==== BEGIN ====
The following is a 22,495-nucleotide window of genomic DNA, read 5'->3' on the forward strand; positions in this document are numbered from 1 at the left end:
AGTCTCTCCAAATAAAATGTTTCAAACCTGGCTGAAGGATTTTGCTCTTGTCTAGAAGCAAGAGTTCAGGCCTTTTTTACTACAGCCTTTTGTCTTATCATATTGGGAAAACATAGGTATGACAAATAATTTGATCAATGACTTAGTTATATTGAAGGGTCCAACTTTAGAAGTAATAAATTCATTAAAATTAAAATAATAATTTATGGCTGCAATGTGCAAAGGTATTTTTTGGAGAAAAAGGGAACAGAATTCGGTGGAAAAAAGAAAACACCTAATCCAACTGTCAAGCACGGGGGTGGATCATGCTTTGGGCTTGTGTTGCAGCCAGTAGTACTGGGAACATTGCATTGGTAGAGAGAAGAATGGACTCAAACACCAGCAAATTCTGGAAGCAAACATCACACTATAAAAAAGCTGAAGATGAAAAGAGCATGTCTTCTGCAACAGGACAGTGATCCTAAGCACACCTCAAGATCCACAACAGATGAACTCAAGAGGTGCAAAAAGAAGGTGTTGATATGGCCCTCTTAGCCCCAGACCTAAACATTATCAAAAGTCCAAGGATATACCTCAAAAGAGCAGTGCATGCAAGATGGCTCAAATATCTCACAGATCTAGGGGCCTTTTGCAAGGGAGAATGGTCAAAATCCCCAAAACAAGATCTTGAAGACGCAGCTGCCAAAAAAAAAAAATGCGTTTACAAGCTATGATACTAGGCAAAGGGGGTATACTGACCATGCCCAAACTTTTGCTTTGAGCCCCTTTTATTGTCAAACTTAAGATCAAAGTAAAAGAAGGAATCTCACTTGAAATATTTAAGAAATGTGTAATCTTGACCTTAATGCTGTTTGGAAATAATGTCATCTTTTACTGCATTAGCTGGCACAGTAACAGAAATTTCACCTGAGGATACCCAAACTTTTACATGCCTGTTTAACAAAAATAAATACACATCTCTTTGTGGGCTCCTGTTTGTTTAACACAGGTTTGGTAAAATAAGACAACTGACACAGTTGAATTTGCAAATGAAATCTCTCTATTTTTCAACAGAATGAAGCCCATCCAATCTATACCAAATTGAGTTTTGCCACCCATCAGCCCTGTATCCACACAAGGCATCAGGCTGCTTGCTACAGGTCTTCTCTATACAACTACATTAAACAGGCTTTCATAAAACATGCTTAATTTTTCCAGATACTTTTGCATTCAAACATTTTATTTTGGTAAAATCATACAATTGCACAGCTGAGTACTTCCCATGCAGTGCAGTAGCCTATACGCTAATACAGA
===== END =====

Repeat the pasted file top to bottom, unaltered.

The following is a 22,495-nucleotide window of genomic DNA, read 5'->3' on the forward strand; positions in this document are numbered from 1 at the left end:
AGTCTCTCCAAATAAAATGTTTCAAACCTGGCTGAAGGATTTTGCTCTTGTCTAGAAGCAAGAGTTCAGGCCTTTTTTACTACAGCCTTTTGTCTTATCATATTGGGAAAACATAGGTATGACAAATAATTTGATCAATGACTTAGTTATATTGAAGGGTCCAACTTTAGAAGTAATAAATTCATTAAAATTAAAATAATAATTTATGGCTGCAATGTGCAAAGGTATTTTTTGGAGAAAAAGGGAACAGAATTCGGTGGAAAAAAGAAAACACCTAATCCAACTGTCAAGCACGGGGGTGGATCATGCTTTGGGCTTGTGTTGCAGCCAGTAGTACTGGGAACATTGCATTGGTAGAGAGAAGAATGGACTCAAACACCAGCAAATTCTGGAAGCAAACATCACACTATAAAAAAGCTGAAGATGAAAAGAGCATGTCTTCTGCAACAGGACAGTGATCCTAAGCACACCTCAAGATCCACAACAGATGAACTCAAGAGGTGCAAAAAGAAGGTGTTGATATGGCCCTCTTAGCCCCAGACCTAAACATTATCAAAAGTCCAAGGATATACCTCAAAAGAGCAGTGCATGCAAGATGGCTCAAATATCTCACAGATCTAGGGGCCTTTTGCAAGGGAGAATGGTCAAAATCCCCAAAACAAGATCTTGAAGACGCAGCTGCCAAAAAAAAAAAATGCGTTTACAAGCTATGATACTAGGCAAAGGGGGTATACTGACCATGCCCAAACTTTTGCTTTGAGCCCCTTTTATTGTCAAACTTAAGATCAAAGTAAAAGAAGGAATCTCACTTGAAATATTTAAGAAATGTGTAATCTTGACCTTAATGCTGTTTGGAAATAATGTCATCTTTTACTGCATTAGCTGGCACAGTAACAGAAATTTCACCTGAGGATACCCAAACTTTTACATGCCTGTTTAACAAAAATAAATACACATCTCTTTGTGGGCTCCTGTTTGTTTAACACAGGTTTGGTAAAATAAGACAACTGACACAGTTGAATTTGCAAATGAAATCTCTCTATTTTTCAACAGAATGAAGCCCATCCAATCTATACCAAATTGAGTTTTGCCACCCATCAGCCCTGTATCCACACAAGGCATCAGGCTGCTTGCTACAGGTCTTCTCTATACAACTACATTAAACAGGCTTTCATAAAACATGCTTAATTTTTCCAGATACTTTTGCATTCAAACATTTTATTTTGGTAAAATCATACAATTGCACAGCTGAGTACTTCCCATGCAGTGCAGTAGCCTATACGCTAATACAGA